“Analysis comes after the context and the quote in your body paragraphs. And it should be the biggest part of each paragraph.”

(What, like a big cut of meat? That I can put on the scale for a grade?)

“Analysis should always justify your example, and explain how it relates to your thesis.”

“Don’t summarize, analyze.”

“You analysis should explain the how or the why behind something, not just take a position on a topic.”

What it all seems to boil down to, though, I stole from fellow SLA teacher Matt Kay:

“Analysis must show thought.”

Are you thinking? Are you thinking? Are you thinking?

(Quick, where’s my think-o-meter?)

So I’m interested in exploring all the little tips and tricks that can help massage students’ thinking. But most of all I am asking myself — how do we create a culture where that great analysis can happen in the first place?

Creative Commons photo via Flickr.

Starting up the 2Fer tradition.

In the last year, I have made a few presentations about using Google Docs as a venue for student essays at SLA. During those presentations, I tended to gloss over the assignment we first adapted for GDocs — which is a shame, because it deserves its own moment in the spotlight.

The original brainchild of Mr. Chase, the instructions for 2Fers currently read as follows:

A 2Fer is an analytical paper on any topic you choose. There are four basic guidelines that must be followed:

1. The 2fer has a thesis statement that is unique, insightful, and debatable. It does not re-state a commonly held belief or choose sides in a worn-out debate — it reflects an observation and conclusion you have come to on your own.

2. The 2fer uses at least two outside sources to support your thesis, and cites them correctly. This includes integrating the information seamlessly into the text of your essay, and using correct MLA citation for both the in-text citation and the works cited page.

3. The 2fer never uses the first or second person (“I” or “you.”) Instead of writing “I think that…” just write what you think!  If you quote a source where the speaker says “I” or “you,” that’s fine.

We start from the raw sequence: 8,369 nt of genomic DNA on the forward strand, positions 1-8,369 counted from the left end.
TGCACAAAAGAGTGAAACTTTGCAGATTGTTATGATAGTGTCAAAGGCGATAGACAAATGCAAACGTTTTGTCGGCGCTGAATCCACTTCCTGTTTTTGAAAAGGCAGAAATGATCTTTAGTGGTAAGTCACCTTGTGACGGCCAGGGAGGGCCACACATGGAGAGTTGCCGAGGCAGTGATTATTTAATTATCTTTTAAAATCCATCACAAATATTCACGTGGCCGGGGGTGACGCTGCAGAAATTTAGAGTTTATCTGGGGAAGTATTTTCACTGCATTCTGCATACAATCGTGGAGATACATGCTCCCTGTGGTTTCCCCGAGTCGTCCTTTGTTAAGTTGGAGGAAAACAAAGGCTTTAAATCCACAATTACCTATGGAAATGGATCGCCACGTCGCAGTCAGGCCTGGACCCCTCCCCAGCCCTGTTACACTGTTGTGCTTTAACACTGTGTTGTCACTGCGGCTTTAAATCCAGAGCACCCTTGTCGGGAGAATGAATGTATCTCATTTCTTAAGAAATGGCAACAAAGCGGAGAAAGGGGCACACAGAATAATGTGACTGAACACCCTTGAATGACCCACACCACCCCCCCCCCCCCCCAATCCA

4. The 2fer proves its thesis statement through the quality of analysis and factual support, not raw force of opinion. Avoid topics where your personal feelings dominate the paper, or rely heavily on individual experiences or beliefs (the existence of an afterlife, the nature of love, etc.) Look instead for topics where there is a wealth of credible outside material you can mine for support. A well-written 2Fer doesn’t argue, it proves.

You want to write about the magazine you’re reading? Do it. The video game you’re playing? Awesome. The mysteries of SEPTA? Absolutely. Are you feeling meta today, and want to attempt the 2Fer-about-a-2Fer? A valiant endeavor, where many students have gone before (with amusing results.)

This freedom of choice is obviously a blessing and a curse. To help students narrow it down, we’ve been talking about how to come up with a viable thesis statement — which, of course, first requires that you ask the right question. See the slide deck below for a glimpse into our conversations.

A new daily tradition.

This is where I will be writing all year.

Last year, we had some hiccups with commenting on our public classroom blogs. After one class had published a round of personal reflective essays, I decided to go analog with our feedback, and we wrote notes of appreciation to each other — folded, signed, and hand-delivered.

It was an unexpectedly fabulous day in class, and did a lot to foster community. The writing was different than straight-up thank you notes; instead of showing your gratitude for something given to or done for them specifically, students were applauding something that they had simply observed. In a typing-heavy environment, writing them by hand was novel. And everybody delivering them felt a bit like an elementary school on Valentine’s day — in a good way.

Afterwards, I kicked myself for not grabbing a few cards and joining in. As an English teacher, I write tons of feedback, and never in red pen (or font) — but sometimes I feel like the moments for pure appreciation get away from me, moments of inspiration, resilience, or kindness that are observed but never mentioned. I get caught up in the grind.

So last week I ordered myself a year’s worth of notecards and envelopes. I plan on writing one note a day, every day we are in school, and then delivering it by hand. The goal is to appreciate everybody in the building at least once before the year is over. And some I will photograph and post here as well.

(In case you’re worried, I did the math: this year I teach 130 students, plus 22 advisees, plus 25+ on staff. Thank goodness the school year runs 180 days.)